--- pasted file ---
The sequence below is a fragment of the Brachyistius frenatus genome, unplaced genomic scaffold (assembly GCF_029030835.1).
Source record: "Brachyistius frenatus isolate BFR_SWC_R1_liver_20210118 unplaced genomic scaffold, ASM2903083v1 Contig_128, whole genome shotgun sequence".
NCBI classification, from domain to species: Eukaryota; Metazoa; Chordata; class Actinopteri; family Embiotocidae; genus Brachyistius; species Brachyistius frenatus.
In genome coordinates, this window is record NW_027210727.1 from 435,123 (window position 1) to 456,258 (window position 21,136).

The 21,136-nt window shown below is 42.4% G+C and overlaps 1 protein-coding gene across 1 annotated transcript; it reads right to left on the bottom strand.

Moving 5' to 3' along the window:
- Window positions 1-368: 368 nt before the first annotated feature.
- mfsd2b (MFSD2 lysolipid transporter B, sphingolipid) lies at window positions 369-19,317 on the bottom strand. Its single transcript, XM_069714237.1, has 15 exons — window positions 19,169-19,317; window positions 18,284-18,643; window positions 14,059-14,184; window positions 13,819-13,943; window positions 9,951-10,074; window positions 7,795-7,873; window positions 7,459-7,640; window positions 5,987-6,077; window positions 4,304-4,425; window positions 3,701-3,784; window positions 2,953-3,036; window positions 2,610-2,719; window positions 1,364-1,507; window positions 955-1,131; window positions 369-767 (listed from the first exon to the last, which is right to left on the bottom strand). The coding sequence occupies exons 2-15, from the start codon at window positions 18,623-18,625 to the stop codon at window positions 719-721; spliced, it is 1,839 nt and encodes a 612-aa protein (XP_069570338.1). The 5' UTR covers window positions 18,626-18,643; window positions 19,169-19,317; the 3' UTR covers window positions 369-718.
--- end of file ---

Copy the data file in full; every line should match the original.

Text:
The sequence below is a fragment of the Brachyistius frenatus genome, unplaced genomic scaffold (assembly GCF_029030835.1).
Source record: "Brachyistius frenatus isolate BFR_SWC_R1_liver_20210118 unplaced genomic scaffold, ASM2903083v1 Contig_128, whole genome shotgun sequence".
NCBI classification, from domain to species: Eukaryota; Metazoa; Chordata; class Actinopteri; family Embiotocidae; genus Brachyistius; species Brachyistius frenatus.
In genome coordinates, this window is record NW_027210727.1 from 435,123 (window position 1) to 456,258 (window position 21,136).

The 21,136-nt window shown below is 42.4% G+C and overlaps 1 protein-coding gene across 1 annotated transcript; it reads right to left on the bottom strand.

Moving 5' to 3' along the window:
- Window positions 1-368: 368 nt before the first annotated feature.
- mfsd2b (MFSD2 lysolipid transporter B, sphingolipid) lies at window positions 369-19,317 on the bottom strand. Its single transcript, XM_069714237.1, has 15 exons — window positions 19,169-19,317; window positions 18,284-18,643; window positions 14,059-14,184; window positions 13,819-13,943; window positions 9,951-10,074; window positions 7,795-7,873; window positions 7,459-7,640; window positions 5,987-6,077; window positions 4,304-4,425; window positions 3,701-3,784; window positions 2,953-3,036; window positions 2,610-2,719; window positions 1,364-1,507; window positions 955-1,131; window positions 369-767 (listed from the first exon to the last, which is right to left on the bottom strand). The coding sequence occupies exons 2-15, from the start codon at window positions 18,623-18,625 to the stop codon at window positions 719-721; spliced, it is 1,839 nt and encodes a 612-aa protein (XP_069570338.1). The 5' UTR covers window positions 18,626-18,643; window positions 19,169-19,317; the 3' UTR covers window positions 369-718.